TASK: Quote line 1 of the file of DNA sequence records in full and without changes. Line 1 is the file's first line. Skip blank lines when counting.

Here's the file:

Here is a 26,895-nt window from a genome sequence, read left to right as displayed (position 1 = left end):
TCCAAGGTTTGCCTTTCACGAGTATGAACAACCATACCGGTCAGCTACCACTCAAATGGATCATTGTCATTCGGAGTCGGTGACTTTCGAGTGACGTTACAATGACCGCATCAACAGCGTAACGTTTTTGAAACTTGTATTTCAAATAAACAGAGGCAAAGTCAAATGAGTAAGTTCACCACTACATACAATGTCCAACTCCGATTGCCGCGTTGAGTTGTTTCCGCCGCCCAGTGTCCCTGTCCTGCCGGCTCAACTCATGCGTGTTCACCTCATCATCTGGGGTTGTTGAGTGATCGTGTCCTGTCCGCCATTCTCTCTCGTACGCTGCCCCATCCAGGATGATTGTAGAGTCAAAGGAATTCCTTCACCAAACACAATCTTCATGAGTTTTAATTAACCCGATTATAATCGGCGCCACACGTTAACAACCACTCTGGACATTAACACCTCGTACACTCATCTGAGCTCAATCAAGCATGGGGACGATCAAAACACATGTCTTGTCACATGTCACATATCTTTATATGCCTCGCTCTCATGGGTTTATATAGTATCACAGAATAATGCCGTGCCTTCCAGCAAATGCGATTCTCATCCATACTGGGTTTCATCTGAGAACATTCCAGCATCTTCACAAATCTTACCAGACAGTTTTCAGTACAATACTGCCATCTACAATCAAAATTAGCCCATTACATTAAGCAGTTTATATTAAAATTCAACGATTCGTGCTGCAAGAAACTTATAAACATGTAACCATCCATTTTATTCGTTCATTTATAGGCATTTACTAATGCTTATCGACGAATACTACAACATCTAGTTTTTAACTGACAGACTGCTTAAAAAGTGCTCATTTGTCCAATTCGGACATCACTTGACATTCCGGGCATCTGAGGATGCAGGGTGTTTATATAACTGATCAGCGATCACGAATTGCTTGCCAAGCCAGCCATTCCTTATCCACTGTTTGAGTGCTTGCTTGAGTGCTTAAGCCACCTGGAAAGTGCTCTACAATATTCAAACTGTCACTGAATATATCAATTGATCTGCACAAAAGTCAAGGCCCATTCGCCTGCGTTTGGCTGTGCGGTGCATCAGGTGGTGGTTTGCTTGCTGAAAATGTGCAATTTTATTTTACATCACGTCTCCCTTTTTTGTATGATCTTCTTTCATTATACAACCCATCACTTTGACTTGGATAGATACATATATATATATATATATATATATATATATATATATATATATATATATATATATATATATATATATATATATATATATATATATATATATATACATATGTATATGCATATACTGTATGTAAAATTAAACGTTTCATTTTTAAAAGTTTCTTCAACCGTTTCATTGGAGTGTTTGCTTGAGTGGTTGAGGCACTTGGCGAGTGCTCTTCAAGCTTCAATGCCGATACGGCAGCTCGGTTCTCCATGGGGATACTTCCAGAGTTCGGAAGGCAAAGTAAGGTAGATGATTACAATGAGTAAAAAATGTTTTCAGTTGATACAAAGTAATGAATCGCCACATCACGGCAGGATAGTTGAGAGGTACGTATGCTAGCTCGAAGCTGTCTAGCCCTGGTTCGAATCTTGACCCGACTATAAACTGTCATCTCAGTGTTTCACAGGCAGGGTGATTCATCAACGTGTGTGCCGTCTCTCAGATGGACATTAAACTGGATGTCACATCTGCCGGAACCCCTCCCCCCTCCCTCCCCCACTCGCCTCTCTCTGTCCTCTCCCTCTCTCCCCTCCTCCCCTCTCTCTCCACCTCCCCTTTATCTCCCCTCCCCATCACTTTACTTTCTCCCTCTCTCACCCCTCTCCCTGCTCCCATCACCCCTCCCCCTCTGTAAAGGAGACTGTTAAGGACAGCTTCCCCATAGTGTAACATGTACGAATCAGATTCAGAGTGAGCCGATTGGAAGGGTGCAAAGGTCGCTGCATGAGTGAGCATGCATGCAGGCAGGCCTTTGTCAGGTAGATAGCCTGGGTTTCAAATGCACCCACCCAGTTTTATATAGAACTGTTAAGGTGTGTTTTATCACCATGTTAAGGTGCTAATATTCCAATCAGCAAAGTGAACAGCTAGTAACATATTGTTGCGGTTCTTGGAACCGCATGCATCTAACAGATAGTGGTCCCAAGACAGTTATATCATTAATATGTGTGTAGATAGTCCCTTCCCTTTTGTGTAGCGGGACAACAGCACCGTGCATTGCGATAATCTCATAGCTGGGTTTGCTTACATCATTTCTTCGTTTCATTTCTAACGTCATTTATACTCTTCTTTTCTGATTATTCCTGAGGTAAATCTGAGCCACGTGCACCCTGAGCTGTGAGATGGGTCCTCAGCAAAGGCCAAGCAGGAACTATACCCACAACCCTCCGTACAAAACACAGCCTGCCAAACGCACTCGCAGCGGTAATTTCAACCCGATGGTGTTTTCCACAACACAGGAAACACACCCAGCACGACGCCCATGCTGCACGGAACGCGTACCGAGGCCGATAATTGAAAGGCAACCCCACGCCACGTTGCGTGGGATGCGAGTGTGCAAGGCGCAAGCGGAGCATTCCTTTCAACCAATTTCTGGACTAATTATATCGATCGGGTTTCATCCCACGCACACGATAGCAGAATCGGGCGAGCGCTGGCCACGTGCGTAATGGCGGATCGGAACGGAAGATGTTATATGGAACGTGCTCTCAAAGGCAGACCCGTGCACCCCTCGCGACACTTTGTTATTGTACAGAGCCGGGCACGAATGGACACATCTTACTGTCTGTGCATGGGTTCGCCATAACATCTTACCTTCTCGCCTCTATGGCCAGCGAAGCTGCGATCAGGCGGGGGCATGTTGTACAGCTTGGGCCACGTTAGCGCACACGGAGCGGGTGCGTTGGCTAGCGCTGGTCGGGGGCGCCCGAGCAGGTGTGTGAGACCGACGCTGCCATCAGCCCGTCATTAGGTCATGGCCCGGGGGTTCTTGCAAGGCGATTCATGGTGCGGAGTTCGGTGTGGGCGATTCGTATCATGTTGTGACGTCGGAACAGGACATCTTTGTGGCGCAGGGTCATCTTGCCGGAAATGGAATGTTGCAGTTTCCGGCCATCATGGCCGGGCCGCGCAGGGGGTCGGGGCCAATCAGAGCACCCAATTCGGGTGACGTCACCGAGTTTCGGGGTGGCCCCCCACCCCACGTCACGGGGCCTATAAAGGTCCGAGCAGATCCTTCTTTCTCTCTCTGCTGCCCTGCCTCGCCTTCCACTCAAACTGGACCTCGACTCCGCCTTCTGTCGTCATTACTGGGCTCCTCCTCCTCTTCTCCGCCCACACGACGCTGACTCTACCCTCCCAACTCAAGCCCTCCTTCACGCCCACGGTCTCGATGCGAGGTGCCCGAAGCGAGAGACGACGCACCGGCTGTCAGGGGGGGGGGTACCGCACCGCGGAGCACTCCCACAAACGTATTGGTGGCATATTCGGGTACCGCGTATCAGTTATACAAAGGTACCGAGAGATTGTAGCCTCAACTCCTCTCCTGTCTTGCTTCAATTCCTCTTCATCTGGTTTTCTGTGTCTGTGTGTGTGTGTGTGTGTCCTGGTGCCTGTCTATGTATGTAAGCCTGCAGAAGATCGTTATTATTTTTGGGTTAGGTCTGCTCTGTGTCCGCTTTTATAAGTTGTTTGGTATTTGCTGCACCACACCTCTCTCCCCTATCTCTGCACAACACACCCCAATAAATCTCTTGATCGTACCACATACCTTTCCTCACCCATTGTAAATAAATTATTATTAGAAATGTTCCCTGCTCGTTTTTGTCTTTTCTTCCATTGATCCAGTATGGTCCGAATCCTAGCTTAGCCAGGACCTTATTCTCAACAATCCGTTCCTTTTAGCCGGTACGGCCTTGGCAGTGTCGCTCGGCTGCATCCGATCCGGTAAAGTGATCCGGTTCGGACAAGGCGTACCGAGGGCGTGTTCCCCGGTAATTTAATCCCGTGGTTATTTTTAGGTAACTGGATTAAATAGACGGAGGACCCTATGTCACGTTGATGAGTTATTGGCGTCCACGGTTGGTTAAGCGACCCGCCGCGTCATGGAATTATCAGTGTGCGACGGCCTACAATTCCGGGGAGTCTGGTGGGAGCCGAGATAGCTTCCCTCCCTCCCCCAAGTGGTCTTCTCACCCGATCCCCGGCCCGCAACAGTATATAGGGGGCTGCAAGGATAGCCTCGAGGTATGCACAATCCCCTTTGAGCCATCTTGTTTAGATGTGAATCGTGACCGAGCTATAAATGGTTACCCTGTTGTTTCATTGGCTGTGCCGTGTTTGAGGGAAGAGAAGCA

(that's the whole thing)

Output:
Here is a 26,895-nt window from a genome sequence, read left to right as displayed (position 1 = left end):